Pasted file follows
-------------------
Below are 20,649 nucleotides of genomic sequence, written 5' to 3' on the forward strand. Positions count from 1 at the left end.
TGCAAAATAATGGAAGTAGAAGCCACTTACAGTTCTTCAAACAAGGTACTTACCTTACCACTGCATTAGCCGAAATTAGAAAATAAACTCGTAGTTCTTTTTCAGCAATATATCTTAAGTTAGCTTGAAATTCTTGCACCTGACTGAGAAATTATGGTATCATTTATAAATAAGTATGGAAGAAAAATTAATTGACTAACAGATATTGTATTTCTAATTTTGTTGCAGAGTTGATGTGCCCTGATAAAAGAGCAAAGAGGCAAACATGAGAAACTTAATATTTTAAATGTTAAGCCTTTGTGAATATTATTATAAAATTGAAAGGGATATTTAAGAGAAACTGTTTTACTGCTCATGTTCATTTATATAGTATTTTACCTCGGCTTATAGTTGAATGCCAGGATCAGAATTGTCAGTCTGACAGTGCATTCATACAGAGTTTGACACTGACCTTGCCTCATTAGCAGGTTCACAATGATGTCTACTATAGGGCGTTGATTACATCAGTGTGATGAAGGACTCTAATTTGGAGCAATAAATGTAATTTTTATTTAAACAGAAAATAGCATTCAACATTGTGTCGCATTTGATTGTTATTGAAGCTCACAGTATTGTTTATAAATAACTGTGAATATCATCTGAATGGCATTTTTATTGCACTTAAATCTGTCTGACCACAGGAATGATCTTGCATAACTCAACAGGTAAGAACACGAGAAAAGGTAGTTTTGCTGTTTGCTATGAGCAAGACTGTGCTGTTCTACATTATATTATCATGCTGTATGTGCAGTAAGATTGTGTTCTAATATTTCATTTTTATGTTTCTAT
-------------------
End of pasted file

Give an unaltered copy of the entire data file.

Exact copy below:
Below are 20,649 nucleotides of genomic sequence, written 5' to 3' on the forward strand. Positions count from 1 at the left end.
TGCAAAATAATGGAAGTAGAAGCCACTTACAGTTCTTCAAACAAGGTACTTACCTTACCACTGCATTAGCCGAAATTAGAAAATAAACTCGTAGTTCTTTTTCAGCAATATATCTTAAGTTAGCTTGAAATTCTTGCACCTGACTGAGAAATTATGGTATCATTTATAAATAAGTATGGAAGAAAAATTAATTGACTAACAGATATTGTATTTCTAATTTTGTTGCAGAGTTGATGTGCCCTGATAAAAGAGCAAAGAGGCAAACATGAGAAACTTAATATTTTAAATGTTAAGCCTTTGTGAATATTATTATAAAATTGAAAGGGATATTTAAGAGAAACTGTTTTACTGCTCATGTTCATTTATATAGTATTTTACCTCGGCTTATAGTTGAATGCCAGGATCAGAATTGTCAGTCTGACAGTGCATTCATACAGAGTTTGACACTGACCTTGCCTCATTAGCAGGTTCACAATGATGTCTACTATAGGGCGTTGATTACATCAGTGTGATGAAGGACTCTAATTTGGAGCAATAAATGTAATTTTTATTTAAACAGAAAATAGCATTCAACATTGTGTCGCATTTGATTGTTATTGAAGCTCACAGTATTGTTTATAAATAACTGTGAATATCATCTGAATGGCATTTTTATTGCACTTAAATCTGTCTGACCACAGGAATGATCTTGCATAACTCAACAGGTAAGAACACGAGAAAAGGTAGTTTTGCTGTTTGCTATGAGCAAGACTGTGCTGTTCTACATTATATTATCATGCTGTATGTGCAGTAAGATTGTGTTCTAATATTTCATTTTTATGTTTCTAT